Like Simba’s tomato sauce-flavoured chips, fresh abalone, Iron Brew and red Vienna sausages, the taste of wine made from the Tempranillo grape still sticks to me, conjuring memories of an ill-spent – yet well-fed – youth. Anyone back-packing through Europe in his or her late teens during the 1980’s and finding yourself holed down in Spain, will attest to consuming Spanish Tempranillo – mainly from Rioja – by the bucket-load. It was plentiful, ubiquitous and available in cheap flagons. A burst of berries, that wanted comforting alcoholic hit and then a plush finish, the result of Rioja makers’ love of using American oak.
Tempranillo is also a grape that, to my mind, expresses a sense of place like few others. Put a selection of wines from Rioja, Toro, Valbuena de Duero and Portugal’s Douro region alongside each other and, sorry, but you are going to have to be a serious anorak to detect that the wines are made from the same variety. The Douro, for example, makes a black, herbaceous and stony wine, while some Riojas lean to perfumed Volnay Burgundies.
When considering a love of Tempranillo we all strive for the unattainable, namely perfection. And surely the closest one can come must be the incredible wines made at Vega-Sicilia in the Valbuena de Duero region in north-west Spain. I first encountered these wines at the table of Danie de Wet from De Wetshof and have subsequently become something of a Vega-Sicilia acolyte, a status further cemented by a recent tasting of wines put on by Great Domaines who import these beauties into South Africa. To have Pablo Álvarez from the proprietor family and current MD show the wines was a rare privilege, about as rare as finding a Spanish footballer who accepts referee decisions.
Vega Sicilia’s wines are about geography and the commitment to perfection. The Valbuena de Duero is, as Pablo explained, not an easy place to make wine. Lying 700 to 900m above sea-level, climate is merciless. Icy winters. Through spring, frost is a frequent partner to viticulture ambitions. Summer hail smashes entire blocks of precious ripening grapes. Yet it is in the summer climate that the grapes ripen in extraordinary environs with daytime temperatures nudging 45°C while cooling down to 7°C at night.
The heavy limestone soils are deemed a major contributor to grape character, and in the cellar things are about as judicious as an Elon Musk space-tek laboratory during Yom Kippur. The wines spend a long, long time in a wooding programme comprising French and American 225 litre barriques as well as French oak vats of 20 000 litres, most new. Vega-Sicilia’s flagship Único is released 10 years after harvest, while the Valbuena 5° takes five years to get to market.
The Vega-Sicilia approach is heady and complex: fruit from parcels of vineyards is fermented separately using wild yeasts and viticulture is strictly organic; the winery cures its own American oak imported from Ohio and if the South African rugby team was as strict about selecting players as Vega-Sicilia is about choosing its corks, well, we’d be unconquerable world-beaters.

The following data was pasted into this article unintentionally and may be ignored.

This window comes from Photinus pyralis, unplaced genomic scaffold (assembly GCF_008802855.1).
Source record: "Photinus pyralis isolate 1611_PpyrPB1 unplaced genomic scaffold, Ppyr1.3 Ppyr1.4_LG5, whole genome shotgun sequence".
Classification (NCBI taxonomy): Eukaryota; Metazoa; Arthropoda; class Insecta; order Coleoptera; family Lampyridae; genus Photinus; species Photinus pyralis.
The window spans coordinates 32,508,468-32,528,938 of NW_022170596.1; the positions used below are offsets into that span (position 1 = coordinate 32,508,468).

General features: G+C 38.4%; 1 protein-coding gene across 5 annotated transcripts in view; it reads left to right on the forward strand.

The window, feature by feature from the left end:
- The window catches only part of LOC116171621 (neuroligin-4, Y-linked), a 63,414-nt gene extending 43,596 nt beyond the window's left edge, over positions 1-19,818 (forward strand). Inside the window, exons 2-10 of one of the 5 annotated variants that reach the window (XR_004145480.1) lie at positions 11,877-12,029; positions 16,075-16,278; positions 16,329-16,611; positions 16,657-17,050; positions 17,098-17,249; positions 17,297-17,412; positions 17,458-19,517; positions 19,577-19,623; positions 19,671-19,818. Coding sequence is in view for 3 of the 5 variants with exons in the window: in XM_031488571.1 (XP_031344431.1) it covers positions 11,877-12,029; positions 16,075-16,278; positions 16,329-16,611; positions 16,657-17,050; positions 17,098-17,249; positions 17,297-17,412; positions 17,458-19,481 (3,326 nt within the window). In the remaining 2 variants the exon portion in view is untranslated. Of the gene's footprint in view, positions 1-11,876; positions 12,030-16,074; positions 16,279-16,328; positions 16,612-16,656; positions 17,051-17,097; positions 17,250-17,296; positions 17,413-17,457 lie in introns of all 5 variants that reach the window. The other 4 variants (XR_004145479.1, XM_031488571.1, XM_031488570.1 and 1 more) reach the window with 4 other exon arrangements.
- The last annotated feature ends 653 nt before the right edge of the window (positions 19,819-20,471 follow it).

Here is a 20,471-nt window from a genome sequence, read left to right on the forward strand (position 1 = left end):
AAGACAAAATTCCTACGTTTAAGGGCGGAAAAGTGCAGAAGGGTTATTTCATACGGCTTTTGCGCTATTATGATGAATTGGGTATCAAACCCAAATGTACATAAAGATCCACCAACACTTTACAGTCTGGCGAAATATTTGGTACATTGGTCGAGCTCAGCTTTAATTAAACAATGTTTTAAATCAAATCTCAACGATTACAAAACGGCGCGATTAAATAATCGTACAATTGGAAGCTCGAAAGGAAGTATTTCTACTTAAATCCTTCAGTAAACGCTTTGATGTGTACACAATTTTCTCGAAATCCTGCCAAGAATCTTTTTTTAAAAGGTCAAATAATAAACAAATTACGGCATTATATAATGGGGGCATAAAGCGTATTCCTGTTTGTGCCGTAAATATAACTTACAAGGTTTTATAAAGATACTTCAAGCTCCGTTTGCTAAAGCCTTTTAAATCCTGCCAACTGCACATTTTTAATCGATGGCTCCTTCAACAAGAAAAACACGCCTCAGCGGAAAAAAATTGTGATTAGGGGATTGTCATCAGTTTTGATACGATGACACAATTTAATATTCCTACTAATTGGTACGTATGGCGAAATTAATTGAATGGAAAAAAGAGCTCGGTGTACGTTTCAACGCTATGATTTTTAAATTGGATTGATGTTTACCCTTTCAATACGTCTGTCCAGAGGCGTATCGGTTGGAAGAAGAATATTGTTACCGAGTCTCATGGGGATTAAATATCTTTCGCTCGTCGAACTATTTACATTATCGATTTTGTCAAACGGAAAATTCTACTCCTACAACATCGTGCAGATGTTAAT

Pablo put all this across in a calm, methodical narrative, his minimal use of the right words and clarity of thought being something that would have impressed Ernesto Hemingway.
Then came the wines. They did not speak, they sang and then they roared.
Vega-Sicilia Valbuena 5° 2012 was made with 100% Tempranillo. The small portion of Merlot normally added did not make it in that year.
The wine is aged in French and American oak, wood bringing not just spice and tannin but a startling degree of brightness. It might be cold and unforgiven in the Valbuena de Duero, but the sun sure shines on that stuff from the glass. Not in a baked, porty way but in cascade of new morning rays lighting up the day to make the world a better place.
Red currants ripped from a wedge of fruit-cake meet citrus-peel and cloves. A fresh plum and iced-cherry surge fills the mouth, and you just want to keep it forever. When this ends there is the edge of dry kelp, ground dry oyster-shell and a whole wad of un-sugared strawberry confit.
One must take into account that this wine will only reach its peak in the next two decades, yet currently it is more exciting to drink than a perfectly executed killing of an 800kg bull in the Seville Corrida
Being one of the world’s true great wines, I made a little cross on the chest before dispatching the Único from Vega-Siclia. This began its journey way back in 2005, but tasted as if it had just been released from the paddock.
What makes these contained, sculpted tannins so extraordinary I will never know.
Believe it or not, this wine was bottled in 2011 after six years in wood and released after the 2007 and 2008 vintages as Pablo himself considered the wine needing more bottle time.
There is a slight whiff of fresh wood on the nose, but this flees in seconds as pine-needle, mulberry and fallen crab-apple takes offer, with a comforting smell of fresh linen. The attack on the palate is wild and spectacular, an explosion of colours, flavours and temperatures, all enough to make a late-era Picasso look like a pastorally boring English watercolour.
Sweet saffron and dried fig lurk, plunging through spilt bull-blood, sliced Jámon Iberico and iced raspberry juice. Ripped rhubarb and pickled beetroot keeps things lively, and the presence of the limestone soils lies in revitalising wave of maritime joy. Palate-weight is as balanced as a flamenco dancer before the night’s first shot of anisette, firm and muscular tannins dissipating before a curtain of velvety plushness drawn tight enough to prevent any heavy flabby bits from clogging things up.
Vega-Sicilia. This time, it is not just a Tempranillo memory that is made. It is a tattoo scraped with shards of glass steeped in an elixir that deserves having blood spilt for it. Any wine-lover has to taste it once in her or her life. Trust me, it won’t be the last.